• Be honest. Don’t call in sick, or tell ’white lies’ to cover mistakes. They are seen through more often than not, and they can fundamentally damage the working relationship you have with your boss and broader management team.

And if you ARE the Boss?

Of course this is a two way street. It is said that people quit bosses - not jobs. This can feel like a pressure, but it is really an opportunity.

Key to keeping yourself happy is keeping a degree of balance in your work and private life. If you’re the boss you have a responsibility to build and own the culture of your team. Looking after your own health and wellbeing is a big part of that. It may often be the last thing on your to do list - and feel like an indulgence - but investing time in yourself is best for you and your team.

  • Take regular breaks. You don’t win any prizes for being chained to your desk, and this can set an impossible example for your team to follow.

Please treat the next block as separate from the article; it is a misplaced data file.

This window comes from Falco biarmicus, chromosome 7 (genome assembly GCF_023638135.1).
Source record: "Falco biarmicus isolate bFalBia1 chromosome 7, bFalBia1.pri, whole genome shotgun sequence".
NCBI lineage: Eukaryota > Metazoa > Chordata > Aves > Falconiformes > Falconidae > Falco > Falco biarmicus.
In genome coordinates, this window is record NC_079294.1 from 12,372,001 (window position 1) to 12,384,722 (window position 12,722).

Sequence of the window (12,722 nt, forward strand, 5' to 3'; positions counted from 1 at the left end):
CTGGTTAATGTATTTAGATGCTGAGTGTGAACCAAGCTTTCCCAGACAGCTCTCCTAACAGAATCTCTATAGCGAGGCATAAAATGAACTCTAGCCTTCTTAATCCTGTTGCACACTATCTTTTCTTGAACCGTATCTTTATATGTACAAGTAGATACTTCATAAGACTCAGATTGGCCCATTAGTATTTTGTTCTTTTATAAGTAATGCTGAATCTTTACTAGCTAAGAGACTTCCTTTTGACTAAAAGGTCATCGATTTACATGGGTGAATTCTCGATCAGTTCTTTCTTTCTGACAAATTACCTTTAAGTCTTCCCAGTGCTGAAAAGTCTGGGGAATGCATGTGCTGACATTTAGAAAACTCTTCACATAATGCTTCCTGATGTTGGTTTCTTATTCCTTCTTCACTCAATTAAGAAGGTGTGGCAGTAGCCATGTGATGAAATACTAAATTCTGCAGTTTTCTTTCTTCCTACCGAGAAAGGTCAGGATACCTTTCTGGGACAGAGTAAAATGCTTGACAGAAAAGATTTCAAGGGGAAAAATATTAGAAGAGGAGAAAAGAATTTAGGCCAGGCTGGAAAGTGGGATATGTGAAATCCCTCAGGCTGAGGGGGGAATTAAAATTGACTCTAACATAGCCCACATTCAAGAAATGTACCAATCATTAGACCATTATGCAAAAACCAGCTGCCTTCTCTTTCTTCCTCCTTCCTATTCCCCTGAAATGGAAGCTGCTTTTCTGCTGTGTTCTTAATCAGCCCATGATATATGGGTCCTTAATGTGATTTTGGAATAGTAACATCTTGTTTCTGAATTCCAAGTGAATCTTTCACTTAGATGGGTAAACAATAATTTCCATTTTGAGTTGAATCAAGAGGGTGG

• Do not be a martyr. Working excessive overtime, cancelling holidays and being the first in and last out of the office every day does not make you a better person. And it certainly does not make you a better boss.
  • Delegate. You build trusting relations with your team, as well as lightening your own load.
  • Figure out your own best way for managing your energy and your emotions - don’t use your team to vent
  • Offer your team learning and development opportunities - this will help them grow and support you also.
  • Learn to say no. If you can do it, so can your team - and this helps create a much healthier working atmosphere.

See also: Are You a Bad Boss?

There is no doubt that a happy workplace is a successful one, and a happy management leads to a happy team. Given how many of our finite hours are spent in the office, going some way to help that happy working environment develop is a good investment.

Try these ideas to keep your boss happy, and this will not only help you on the way to a happy workplace and private life, but you might also find that it helps you on the road to career success too.